Growing up in a 1950s mining village in the English midlands is hard for someone like Joey, who’s known he was different since he was a kid. All he wants to do is run wild on the hills, watching nature and indulging his love of art. All his parents want is for him to settle down. But that doesn't appeal to him.

Everything changes the summer he turns eighteen, when the gypsies come to town. They’re here for the beet harvest, but the villagers resent them and Joe’s Mam won’t even let him speak to them. But when Joe meets Billy on the hill behind the village, the man is good-looking, good-humoured and surprisingly kind. Best of all, Billy shares his love of the natural world.

Unbeknown to his family the two become friends, and then more than friends. But when the farmer’s barn burns down and Joe’s brother Rob puts the blame on Billy, Joe must decide whether to stay loyal to his family, or grow up fast and risk everything he’s familiar with to help the man he’s come to love.

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In which Joey first catches sight of the gypsies and can't understand why his mother disapproves of them...

He was in the village with Mam a few days later when he saw the gypsies. A small group of them, brightly clad, exotic and somehow alien compared to the local villagers, clustered outside the Fox & Hounds one lunchtime, supping ale and laughing amongst themselves. Joey thought they looked like fun, and wanted to go and meet them. But when he mentioned it, Mam did her impression of a kettle coming to the boil.

“You’re not to speak to them, Joe Cooper,” she hissed. “Do you hear me? You mustn’t go anywhere near them. Dirty, good for nothing layabouts the lot of them. Look at them, drinking during the day like they haven’t a care.”

“Well Dad drinks cider with his lunch on Sundays.”

Her mouth turned down at the corners, giving her a mulish look. “That’s not the same at all and you know it. Anyway, you’re not to speak to them and that’s my final word. You’ll catch all sorts of nasty things from the likes of them.”

He couldn’t understand why Dad’s cider and the gypsies’ beer were so different, but the strength of her tone startled him and put him off pursuing the argument. He wondered what the gypsies had ever done to her to make her so cross. “What things?”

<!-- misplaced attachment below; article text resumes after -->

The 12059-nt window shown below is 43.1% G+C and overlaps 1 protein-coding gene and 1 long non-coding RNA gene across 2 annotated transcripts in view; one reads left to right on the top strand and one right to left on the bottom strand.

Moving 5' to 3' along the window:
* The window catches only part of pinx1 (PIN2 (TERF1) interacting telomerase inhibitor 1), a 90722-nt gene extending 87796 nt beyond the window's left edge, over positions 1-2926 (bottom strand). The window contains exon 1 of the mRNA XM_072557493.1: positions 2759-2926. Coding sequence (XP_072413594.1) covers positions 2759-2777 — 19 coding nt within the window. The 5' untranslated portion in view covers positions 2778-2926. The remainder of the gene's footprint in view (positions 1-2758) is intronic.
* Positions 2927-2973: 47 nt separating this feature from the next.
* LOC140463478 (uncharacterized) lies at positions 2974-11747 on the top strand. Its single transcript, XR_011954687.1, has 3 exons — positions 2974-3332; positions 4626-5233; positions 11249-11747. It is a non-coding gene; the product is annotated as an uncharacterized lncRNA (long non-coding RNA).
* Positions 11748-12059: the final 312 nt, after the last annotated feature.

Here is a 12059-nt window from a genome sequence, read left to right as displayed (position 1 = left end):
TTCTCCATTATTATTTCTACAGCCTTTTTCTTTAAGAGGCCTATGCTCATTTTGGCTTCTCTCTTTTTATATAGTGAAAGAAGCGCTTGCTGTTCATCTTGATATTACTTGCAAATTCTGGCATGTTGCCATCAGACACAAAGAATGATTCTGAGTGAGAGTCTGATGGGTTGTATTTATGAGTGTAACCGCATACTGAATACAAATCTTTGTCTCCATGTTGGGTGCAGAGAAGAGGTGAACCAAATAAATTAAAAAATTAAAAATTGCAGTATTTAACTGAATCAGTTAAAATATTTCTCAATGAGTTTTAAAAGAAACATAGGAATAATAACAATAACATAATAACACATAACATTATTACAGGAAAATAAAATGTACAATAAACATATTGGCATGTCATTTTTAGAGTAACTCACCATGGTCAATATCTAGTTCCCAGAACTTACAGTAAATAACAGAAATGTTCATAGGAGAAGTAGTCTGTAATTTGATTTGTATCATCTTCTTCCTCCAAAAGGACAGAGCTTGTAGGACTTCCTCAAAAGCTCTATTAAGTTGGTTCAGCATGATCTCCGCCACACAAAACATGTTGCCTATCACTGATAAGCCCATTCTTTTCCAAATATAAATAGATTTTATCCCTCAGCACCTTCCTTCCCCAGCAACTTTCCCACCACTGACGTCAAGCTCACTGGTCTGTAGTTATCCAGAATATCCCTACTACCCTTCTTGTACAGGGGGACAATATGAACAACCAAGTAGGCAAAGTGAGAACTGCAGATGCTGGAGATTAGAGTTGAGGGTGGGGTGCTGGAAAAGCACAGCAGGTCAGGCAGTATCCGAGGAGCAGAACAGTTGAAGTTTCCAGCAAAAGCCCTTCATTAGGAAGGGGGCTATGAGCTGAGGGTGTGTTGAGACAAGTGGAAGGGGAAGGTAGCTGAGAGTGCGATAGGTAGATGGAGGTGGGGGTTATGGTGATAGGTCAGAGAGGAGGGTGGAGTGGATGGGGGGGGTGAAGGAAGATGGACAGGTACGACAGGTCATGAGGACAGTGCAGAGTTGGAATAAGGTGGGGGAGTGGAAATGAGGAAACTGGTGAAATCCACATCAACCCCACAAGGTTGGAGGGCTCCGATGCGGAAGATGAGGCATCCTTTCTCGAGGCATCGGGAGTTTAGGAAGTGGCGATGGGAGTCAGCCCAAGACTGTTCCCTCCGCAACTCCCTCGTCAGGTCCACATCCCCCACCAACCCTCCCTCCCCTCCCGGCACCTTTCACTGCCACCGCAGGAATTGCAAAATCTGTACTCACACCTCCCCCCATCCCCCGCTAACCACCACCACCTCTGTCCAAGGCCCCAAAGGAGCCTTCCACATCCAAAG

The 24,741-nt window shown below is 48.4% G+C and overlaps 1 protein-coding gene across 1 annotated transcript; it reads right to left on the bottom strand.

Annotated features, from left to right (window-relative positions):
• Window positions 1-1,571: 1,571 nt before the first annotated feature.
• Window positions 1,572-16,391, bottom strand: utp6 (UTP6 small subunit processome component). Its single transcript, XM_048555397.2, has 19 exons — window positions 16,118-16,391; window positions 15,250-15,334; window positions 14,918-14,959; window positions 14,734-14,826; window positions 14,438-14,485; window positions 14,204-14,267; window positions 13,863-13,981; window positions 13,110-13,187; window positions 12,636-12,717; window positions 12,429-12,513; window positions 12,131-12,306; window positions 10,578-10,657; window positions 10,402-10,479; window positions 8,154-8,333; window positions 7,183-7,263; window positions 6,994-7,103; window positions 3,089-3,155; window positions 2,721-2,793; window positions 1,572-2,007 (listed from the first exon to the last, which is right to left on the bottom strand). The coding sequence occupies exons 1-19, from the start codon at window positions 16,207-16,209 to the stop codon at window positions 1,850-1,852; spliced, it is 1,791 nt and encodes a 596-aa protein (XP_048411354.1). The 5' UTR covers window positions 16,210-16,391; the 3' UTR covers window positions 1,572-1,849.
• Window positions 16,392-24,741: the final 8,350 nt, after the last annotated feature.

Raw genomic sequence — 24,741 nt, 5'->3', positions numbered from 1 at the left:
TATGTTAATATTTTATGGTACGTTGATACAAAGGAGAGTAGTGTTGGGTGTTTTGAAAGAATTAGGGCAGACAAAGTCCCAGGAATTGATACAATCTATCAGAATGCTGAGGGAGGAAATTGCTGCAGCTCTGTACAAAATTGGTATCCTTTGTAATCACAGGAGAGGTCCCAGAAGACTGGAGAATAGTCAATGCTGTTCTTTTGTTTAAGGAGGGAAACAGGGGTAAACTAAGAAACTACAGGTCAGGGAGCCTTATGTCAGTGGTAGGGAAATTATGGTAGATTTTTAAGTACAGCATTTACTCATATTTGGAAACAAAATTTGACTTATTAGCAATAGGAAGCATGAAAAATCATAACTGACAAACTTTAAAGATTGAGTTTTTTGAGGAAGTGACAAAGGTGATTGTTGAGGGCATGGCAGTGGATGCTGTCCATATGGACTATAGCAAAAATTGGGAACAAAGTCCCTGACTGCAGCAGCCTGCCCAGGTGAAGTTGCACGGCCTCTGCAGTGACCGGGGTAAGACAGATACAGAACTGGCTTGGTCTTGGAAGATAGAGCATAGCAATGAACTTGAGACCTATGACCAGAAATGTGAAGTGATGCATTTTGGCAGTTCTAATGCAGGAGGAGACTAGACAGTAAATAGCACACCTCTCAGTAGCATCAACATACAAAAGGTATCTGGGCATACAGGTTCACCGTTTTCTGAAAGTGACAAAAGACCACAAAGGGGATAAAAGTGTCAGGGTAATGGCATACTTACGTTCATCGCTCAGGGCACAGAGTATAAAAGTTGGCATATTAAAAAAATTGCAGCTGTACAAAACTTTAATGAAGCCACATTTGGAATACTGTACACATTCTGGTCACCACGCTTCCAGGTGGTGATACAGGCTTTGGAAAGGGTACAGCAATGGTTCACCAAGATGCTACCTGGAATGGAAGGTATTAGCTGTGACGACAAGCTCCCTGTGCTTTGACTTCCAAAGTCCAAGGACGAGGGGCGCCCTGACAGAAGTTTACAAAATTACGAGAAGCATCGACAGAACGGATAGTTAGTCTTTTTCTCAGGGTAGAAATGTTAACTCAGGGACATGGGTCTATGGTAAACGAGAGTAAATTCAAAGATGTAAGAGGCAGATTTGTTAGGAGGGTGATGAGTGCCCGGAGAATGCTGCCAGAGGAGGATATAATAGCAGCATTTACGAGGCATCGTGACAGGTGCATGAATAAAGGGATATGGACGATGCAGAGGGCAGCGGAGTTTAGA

Mam and Mrs Pritchett from the village store rolled their eyes at one another. “Never you mind, you just stay away from them.”

“All right, Mam.” It wasn’t worth upsetting her. She’d been more tired than usual lately and when he took the time to think about it, he worried about her. But it was hard. He’d never taken much notice of the gypsies before, although they came every year at harvest time to help in the local farmers’ fields. This year, for some reason, it was different. His eyes were drawn to the men, their cheery faces and vibrant clothes, and to one man in particular, a sturdy dark-haired fellow who seemed to drink more and laugh louder than the rest. I’d like him to be my friend, Joey thought, and then he wondered why.


"Fiona Glass packed it with lots of emotions and so many things to think about. Well worth the read!" - Maryann Kafka on Bookbub

"Charming gentle tale of two of society’s outcasts..." - Vin George, author of Tending His Heart

"I relished this gorgeously evocative story that conjured up a small-minded, small mining town in 1950s England." - Ellie Thomas, author of the Twelve Letters series

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While you're here, why not check out some of Fiona's other books, including paranormal romances December Roses, Ghosts Galore and Trench Warfare, and vampire romance Echoes of Blood.

You can find details of them here:

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